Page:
In order for both strategy and structure to be aligned, it is first necessary to determine the key organizational capacities that need to be developed and guaranteed in order to make the strategy come true. With this new strategy, it is important to establish what aspects need improvement –being more curious, a better response capacity, finding a different approach with customers, or even finding new customers, are all aspects worth putting into question. Challenging old habits is fundamental in this process, since it is quite easy to stay inside our comfort zone and to convince ourselves that our strengths are what we need to make the strategy come true. This is generally not the case. Challenging our capacities implies leaving the comfort zone and facing our weaknesses, re-learning things and embracing change. This means, for instance, questioning our portfolio, our channels strategy, our geographical reach, our production model and all the things that made us who we are.
Once these capacities are clear, the next step is to decide on the optimal organizational layout for properly implementing and managing these organizational capacities. First, it needs to be decided which areas will require agile, organic and dynamic work teams, and which will constitute the stable structure that will guarantee the company's daily operation. Those capacities that require agility and dynamism will have to rely on likewise structures. Similarly, traditional capacities related to the core areas will rely on stable structures that can guarantee efficiency and maintain the company's identity. Here too it is necessary to revise whether the balance of the organizational matrix is optimal for the new strategy. The way in which reporting lines are established and therefore how decisions are made should be put into question, as well as the extent to which current reporting lines, be it based on geographic area, function or business units, constitute the best way to establish responsabilities and making decisions in the new organizational model.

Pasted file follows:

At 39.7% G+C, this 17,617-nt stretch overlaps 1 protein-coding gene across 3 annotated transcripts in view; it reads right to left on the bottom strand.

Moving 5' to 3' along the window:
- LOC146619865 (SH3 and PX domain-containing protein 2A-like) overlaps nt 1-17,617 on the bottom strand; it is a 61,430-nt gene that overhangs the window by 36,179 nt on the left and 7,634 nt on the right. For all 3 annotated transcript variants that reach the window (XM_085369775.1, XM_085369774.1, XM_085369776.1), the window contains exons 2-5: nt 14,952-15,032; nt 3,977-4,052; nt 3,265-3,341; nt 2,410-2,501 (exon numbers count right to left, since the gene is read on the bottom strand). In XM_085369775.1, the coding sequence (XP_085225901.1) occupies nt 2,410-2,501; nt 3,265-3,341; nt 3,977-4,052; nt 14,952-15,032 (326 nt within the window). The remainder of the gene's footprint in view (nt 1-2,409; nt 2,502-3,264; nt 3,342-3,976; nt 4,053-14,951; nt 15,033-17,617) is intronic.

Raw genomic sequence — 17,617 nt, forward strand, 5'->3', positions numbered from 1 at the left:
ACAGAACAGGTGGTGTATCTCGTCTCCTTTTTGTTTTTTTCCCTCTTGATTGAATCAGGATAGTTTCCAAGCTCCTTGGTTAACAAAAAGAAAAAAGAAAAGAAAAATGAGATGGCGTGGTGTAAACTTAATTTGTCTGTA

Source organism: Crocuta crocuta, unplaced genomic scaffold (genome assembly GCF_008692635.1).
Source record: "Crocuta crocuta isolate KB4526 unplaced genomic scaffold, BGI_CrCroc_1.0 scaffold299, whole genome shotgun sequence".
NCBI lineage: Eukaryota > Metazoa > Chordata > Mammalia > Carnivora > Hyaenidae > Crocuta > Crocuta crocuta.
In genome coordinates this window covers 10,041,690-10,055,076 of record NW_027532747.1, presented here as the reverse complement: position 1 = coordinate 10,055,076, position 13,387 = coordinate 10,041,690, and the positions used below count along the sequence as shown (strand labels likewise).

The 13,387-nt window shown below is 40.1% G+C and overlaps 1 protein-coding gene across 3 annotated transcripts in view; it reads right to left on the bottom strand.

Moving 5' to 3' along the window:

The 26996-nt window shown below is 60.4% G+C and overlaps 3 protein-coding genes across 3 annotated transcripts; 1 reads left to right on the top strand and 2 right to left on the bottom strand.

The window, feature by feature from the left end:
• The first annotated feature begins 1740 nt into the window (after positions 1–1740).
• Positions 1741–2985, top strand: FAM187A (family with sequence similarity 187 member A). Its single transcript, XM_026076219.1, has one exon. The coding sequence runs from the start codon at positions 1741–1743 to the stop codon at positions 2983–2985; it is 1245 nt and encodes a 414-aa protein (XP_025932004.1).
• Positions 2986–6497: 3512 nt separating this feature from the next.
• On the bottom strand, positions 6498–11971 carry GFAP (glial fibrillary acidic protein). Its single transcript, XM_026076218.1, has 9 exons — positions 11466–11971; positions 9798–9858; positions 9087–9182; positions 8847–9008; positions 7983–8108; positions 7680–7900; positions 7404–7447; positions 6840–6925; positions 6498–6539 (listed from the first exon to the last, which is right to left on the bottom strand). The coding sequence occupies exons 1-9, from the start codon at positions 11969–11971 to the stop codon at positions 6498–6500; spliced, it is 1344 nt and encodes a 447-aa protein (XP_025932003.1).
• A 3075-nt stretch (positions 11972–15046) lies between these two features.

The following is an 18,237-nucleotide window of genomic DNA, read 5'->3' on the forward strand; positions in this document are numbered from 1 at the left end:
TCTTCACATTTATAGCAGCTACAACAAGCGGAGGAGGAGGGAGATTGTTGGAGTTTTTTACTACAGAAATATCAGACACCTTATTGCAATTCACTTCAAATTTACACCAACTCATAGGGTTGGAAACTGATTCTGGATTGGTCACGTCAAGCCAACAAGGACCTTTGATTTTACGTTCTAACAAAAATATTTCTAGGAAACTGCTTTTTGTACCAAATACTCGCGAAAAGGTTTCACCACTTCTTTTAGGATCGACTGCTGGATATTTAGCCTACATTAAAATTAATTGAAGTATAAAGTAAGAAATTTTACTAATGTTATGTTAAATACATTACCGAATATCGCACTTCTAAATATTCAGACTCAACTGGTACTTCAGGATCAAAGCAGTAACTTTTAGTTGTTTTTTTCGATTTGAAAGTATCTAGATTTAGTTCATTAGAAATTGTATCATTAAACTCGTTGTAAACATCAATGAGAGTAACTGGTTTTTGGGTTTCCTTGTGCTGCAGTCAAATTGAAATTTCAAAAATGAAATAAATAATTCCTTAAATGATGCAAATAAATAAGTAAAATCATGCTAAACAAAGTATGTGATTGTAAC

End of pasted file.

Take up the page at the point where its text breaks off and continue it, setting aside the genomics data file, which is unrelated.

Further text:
Lastly, and to finally align the whole organization to the new strategy, it is key to allocate finantial and human resources to those areas with added value for this new strategy. The 'stop doing' motto should release resources (otherwise everything would have been in vain) so they can be allocated to where they can truly generate added value. This means measuring the economic contribution of each area in producing results.
Understanding how and to what extent each team contributes to actually implementing the desired strategy not only will motivate personnel but will also allow to move resources to where they can actually add value. That is the key to success. In sum, it is worth asking what percentage of resources, structure and people are actually doing what needs to be done and bringing added strategic value to the company. ■
Director at Tandem, Decision Solutions